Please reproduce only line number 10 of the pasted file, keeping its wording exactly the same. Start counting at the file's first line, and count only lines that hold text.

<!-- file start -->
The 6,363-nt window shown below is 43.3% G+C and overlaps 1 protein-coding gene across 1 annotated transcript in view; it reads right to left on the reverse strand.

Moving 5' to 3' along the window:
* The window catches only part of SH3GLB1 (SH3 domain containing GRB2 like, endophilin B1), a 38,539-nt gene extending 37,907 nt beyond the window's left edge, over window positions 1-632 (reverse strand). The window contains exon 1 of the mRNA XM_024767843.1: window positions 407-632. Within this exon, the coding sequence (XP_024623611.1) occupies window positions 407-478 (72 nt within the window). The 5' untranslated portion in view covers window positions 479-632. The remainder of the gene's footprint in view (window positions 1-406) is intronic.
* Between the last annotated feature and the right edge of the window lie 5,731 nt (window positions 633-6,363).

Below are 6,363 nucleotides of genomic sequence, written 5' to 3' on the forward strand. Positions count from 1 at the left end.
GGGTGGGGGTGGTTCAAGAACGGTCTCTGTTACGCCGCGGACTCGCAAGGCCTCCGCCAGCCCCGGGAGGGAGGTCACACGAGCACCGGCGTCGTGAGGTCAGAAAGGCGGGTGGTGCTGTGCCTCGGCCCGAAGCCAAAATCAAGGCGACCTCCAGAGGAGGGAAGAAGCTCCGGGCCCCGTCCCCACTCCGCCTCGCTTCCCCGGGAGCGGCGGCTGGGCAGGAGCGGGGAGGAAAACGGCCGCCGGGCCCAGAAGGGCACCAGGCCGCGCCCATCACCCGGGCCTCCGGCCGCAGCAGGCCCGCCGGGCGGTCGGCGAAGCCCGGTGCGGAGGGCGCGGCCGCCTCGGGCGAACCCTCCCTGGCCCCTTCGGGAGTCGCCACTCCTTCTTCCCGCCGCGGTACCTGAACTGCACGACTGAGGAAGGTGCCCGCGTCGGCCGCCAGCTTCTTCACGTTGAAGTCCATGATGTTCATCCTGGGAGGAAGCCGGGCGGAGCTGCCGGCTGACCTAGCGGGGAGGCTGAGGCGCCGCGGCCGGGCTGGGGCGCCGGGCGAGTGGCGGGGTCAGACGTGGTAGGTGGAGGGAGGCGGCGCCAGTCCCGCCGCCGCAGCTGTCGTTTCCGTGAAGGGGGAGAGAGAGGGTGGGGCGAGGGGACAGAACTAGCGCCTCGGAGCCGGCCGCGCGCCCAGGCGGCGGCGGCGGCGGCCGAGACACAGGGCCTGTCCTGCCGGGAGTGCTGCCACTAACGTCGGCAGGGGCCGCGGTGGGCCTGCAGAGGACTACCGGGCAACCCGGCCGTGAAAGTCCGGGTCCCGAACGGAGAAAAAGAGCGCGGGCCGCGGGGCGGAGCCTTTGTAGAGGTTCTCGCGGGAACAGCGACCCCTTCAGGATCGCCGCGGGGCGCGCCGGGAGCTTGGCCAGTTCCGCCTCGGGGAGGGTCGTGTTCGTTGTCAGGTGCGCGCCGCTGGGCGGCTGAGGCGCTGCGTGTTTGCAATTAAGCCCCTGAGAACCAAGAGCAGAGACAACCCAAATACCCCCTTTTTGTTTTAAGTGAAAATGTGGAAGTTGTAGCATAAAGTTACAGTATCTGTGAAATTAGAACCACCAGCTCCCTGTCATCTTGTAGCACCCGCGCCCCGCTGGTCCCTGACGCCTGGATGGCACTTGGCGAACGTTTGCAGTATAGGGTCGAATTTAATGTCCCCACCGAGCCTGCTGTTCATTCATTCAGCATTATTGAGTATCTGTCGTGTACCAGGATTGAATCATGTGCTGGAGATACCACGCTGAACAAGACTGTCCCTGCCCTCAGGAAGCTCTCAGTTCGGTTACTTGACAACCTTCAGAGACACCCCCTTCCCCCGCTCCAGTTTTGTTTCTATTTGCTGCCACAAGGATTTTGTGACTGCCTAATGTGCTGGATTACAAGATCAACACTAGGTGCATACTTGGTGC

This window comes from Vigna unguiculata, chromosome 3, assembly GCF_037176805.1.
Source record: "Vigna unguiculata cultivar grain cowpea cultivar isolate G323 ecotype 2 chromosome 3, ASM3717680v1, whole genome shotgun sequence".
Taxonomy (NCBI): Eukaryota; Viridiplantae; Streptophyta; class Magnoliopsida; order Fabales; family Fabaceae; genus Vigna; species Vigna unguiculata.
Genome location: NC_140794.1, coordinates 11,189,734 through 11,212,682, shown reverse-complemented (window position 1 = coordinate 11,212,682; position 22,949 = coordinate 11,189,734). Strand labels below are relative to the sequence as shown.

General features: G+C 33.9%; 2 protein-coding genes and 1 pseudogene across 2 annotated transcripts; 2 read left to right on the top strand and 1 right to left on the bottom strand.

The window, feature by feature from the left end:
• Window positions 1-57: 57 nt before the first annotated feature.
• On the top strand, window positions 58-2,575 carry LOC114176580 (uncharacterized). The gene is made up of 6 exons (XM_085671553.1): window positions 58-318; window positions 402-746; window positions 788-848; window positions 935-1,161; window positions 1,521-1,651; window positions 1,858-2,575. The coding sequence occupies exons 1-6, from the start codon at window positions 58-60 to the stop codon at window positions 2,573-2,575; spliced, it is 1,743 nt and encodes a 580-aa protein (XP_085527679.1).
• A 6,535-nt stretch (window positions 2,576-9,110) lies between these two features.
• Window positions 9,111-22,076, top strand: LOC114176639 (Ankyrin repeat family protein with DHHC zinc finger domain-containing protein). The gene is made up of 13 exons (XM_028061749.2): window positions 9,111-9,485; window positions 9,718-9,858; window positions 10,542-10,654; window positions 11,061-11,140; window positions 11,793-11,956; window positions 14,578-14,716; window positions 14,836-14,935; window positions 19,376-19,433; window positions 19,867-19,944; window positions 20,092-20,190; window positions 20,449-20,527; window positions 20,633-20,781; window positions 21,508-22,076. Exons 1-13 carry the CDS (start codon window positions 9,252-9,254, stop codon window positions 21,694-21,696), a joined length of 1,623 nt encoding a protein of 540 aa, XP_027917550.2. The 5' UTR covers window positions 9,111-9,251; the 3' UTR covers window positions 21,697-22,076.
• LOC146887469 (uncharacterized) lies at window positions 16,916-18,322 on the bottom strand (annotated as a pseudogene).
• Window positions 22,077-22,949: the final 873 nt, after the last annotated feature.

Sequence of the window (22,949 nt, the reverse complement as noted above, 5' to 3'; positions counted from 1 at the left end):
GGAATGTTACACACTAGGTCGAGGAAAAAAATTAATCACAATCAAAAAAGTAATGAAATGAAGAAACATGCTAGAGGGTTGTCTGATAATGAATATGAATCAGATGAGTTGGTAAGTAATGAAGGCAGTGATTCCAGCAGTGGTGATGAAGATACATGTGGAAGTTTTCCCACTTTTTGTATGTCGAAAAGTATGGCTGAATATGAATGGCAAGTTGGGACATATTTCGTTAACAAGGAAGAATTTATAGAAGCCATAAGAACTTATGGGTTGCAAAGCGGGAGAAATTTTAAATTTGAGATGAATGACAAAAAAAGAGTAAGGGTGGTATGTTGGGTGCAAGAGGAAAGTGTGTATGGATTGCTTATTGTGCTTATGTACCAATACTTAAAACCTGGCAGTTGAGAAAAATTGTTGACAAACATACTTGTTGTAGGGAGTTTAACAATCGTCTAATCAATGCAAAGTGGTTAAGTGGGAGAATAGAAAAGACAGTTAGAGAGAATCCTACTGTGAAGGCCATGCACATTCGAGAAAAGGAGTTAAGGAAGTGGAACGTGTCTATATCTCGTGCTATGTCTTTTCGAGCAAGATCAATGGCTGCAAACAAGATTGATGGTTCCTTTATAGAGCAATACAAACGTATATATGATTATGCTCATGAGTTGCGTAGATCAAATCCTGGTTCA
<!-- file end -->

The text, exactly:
Genome location: NC_140794.1, coordinates 11,189,734 through 11,212,682, shown reverse-complemented (window position 1 = coordinate 11,212,682; position 22,949 = coordinate 11,189,734). Strand labels below are relative to the sequence as shown.